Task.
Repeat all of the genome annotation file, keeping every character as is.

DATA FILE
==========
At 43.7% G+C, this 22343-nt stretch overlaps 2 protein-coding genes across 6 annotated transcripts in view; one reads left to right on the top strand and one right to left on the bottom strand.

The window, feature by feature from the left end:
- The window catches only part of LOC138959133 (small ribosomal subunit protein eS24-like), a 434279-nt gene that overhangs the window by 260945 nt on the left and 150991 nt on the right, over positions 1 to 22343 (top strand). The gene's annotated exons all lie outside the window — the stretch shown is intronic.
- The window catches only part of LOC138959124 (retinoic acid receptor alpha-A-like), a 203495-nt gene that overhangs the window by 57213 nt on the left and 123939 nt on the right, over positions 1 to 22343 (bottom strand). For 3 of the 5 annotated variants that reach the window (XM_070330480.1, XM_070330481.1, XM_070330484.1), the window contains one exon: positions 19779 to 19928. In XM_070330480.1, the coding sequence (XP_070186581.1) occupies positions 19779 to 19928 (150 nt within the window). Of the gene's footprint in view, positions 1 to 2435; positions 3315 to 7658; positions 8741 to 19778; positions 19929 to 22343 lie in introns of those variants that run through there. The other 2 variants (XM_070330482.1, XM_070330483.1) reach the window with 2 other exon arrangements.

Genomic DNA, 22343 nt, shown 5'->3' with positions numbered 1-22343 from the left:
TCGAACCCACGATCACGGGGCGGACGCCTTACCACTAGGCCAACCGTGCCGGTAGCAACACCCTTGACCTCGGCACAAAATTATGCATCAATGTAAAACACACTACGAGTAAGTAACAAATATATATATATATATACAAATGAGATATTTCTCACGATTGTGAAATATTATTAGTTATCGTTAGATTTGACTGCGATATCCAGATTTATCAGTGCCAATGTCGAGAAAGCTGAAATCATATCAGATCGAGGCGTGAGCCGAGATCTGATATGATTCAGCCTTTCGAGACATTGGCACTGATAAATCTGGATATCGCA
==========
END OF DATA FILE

At 43.7% G+C, this 22343-nt stretch overlaps 2 protein-coding genes across 6 annotated transcripts in view; one reads left to right on the top strand and one right to left on the bottom strand.

The window, feature by feature from the left end:
- The window catches only part of LOC138959133 (small ribosomal subunit protein eS24-like), a 434279-nt gene that overhangs the window by 260945 nt on the left and 150991 nt on the right, over positions 1 to 22343 (top strand). The gene's annotated exons all lie outside the window — the stretch shown is intronic.
- The window catches only part of LOC138959124 (retinoic acid receptor alpha-A-like), a 203495-nt gene that overhangs the window by 57213 nt on the left and 123939 nt on the right, over positions 1 to 22343 (bottom strand). For 3 of the 5 annotated variants that reach the window (XM_070330480.1, XM_070330481.1, XM_070330484.1), the window contains one exon: positions 19779 to 19928. In XM_070330480.1, the coding sequence (XP_070186581.1) occupies positions 19779 to 19928 (150 nt within the window). Of the gene's footprint in view, positions 1 to 2435; positions 3315 to 7658; positions 8741 to 19778; positions 19929 to 22343 lie in introns of those variants that run through there. The other 2 variants (XM_070330482.1, XM_070330483.1) reach the window with 2 other exon arrangements.

Genomic DNA, 22343 nt, shown 5'->3' with positions numbered 1-22343 from the left:
TCGAACCCACGATCACGGGGCGGACGCCTTACCACTAGGCCAACCGTGCCGGTAGCAACACCCTTGACCTCGGCACAAAATTATGCATCAATGTAAAACACACTACGAGTAAGTAACAAATATATATATATATATACAAATGAGATATTTCTCACGATTGTGAAATATTATTAGTTATCGTTAGATTTGACTGCGATATCCAGATTTATCAGTGCCAATGTCGAGAAAGCTGAAATCATATCAGATCGAGGCGTGAGCCGAGATCTGATATGATTCAGCCTTTCGAGACATTGGCACTGATAAATCTGGATATCGCA